I have spent the last week in Uganda, working with twenty experts from the Greater Horn of Africa, to develop their international judicial cooperation skills.
As well as preparing a roadmap for the future of the Greater Horn of Africa International Judicial Cooperation Network – the informal networking was very active!
It was heartening to see friendships made and WhatsApp groups started over the course of five days. One delegate told me she didn’t know before the workshop the prosecutor in another State responsible for an extradition request she drafted, and now they have agreed to keep in touch as friends, as well as to advance the matter. This demonstrates the power of informal networking to progress formal matters. Practitioners getting to know another, is the start of any progressive network, and can only encourage an email to be sent or a phone call to be made, to expedite extradition and mutual legal assistance in the region.
One of the main reasons I enjoy this project is working with frontline practitioners. Supporting those who prosecute, in often challenging circumstances, and to assist their design of the tools they want, is a cornerstone of the project.
Our strategy to enhance knowledge of MLA and extradition is very simple – the practitioners draft their own tools. For example, writing their national law and procedure in a Fiches – or summary. This can then be used by prosecutors in another State to know if, for example, special investigation techniques (SIT) can be legally applied for. If they are available, the Fiches outlines what information should be included in a MLA Request for an SIT in another State.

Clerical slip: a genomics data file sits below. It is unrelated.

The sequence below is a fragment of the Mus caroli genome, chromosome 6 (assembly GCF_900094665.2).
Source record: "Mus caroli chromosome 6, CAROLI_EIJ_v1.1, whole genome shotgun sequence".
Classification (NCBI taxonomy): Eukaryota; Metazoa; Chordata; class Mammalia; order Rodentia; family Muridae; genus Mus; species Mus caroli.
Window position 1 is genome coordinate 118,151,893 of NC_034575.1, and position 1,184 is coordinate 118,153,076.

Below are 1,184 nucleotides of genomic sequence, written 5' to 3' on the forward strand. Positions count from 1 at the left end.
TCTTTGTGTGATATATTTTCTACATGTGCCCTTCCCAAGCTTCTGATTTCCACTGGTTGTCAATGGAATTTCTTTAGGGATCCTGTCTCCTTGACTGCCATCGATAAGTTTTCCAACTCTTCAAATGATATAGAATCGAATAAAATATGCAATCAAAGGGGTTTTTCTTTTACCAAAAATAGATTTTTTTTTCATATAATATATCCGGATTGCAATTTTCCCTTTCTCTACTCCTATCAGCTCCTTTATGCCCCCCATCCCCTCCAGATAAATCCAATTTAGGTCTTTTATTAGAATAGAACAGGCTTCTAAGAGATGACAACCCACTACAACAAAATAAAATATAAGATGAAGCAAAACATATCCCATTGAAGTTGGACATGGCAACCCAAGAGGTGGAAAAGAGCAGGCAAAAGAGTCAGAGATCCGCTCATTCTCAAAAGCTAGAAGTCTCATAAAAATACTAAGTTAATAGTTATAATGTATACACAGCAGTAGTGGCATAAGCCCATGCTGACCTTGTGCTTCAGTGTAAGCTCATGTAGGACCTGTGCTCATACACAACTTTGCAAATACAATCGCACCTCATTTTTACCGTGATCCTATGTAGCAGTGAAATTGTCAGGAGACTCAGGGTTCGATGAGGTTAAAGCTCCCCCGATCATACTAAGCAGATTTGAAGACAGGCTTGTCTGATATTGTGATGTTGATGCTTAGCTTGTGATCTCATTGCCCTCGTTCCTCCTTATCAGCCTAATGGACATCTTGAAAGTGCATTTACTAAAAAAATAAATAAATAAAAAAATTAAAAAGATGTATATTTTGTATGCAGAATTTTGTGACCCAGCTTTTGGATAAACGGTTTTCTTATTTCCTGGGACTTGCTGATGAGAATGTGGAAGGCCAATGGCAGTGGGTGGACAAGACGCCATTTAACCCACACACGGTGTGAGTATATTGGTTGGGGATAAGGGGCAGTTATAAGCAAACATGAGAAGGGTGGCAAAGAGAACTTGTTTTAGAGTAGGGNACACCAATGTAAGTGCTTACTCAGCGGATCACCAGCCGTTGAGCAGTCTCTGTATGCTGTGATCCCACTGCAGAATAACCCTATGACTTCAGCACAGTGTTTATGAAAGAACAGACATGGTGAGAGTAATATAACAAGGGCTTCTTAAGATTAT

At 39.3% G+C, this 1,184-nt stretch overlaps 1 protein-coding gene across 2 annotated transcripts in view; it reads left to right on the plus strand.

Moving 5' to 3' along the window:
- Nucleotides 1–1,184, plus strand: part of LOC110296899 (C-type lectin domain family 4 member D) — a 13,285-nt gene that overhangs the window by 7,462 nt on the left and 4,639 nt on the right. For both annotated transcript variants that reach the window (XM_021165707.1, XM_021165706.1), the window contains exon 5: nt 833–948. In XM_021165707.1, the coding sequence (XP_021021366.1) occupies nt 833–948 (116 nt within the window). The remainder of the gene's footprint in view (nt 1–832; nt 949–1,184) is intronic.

Appointing single points of contact, so there is a cadre of those with knowledge of international judicial cooperation is also an essential component of the Network.
Where there are existing networks – the project has not sought to duplicate – but use the same single point of contact. Although, often these SPOCs can be the busiest – so where possible – alternative SPOCs have been nominated too.
It has been so rewarding to see the project develop over the last 18 months and the tools progress to ensure local ownership.
In Uganda, the participants reported to me how they had used the MLA Fiches and the model MLA Requests to draft their own formal requests. In time, I hope we can report how these requests have secured essential evidence for a prosecution.
To demonstrate the application of the tools developed, it was so inspiring to see this week – representatives from Somalia, Sudan, Ethiopia, Kenya, Uganda and Djibouti – all taking part in a regional exercise over three days.
Time will tell if this capacity building model has provided the necessary foundation to support the region operationally. Indeed, now is the tipping point to develop the next stage of this EU funded project. With trust and enthusiasm achieved the momentum has shifted. Meaning, it is important to change gear and develop effective and sustainable training platforms and channels of communication.
Of course, nothing is truly original in design in international work as we use our experiences to try and help others meet their challenges. As a trainer or advisor you always want the judges, prosecutors and police officers you have worked with to leave with a smile and think – “yeap I think I know a little bit more about MLA and extradition – so will give it a go!”
I hope we have all achieved this in the past week!
Another important element of the project is the political level – so it was good to hear a Deputy Attorney General at the workshop confirm they will advise their Government to ratify the IGAD Conventions for MLA and extradition. When a third State ratifies, the Conventions will come into force – to date only Ethiopia and Djibouti have ratified. Although long awaited, to openly advocate for the ratification of these regional conventions must be a positive.
Good luck to all in the region – stay safe and see you next year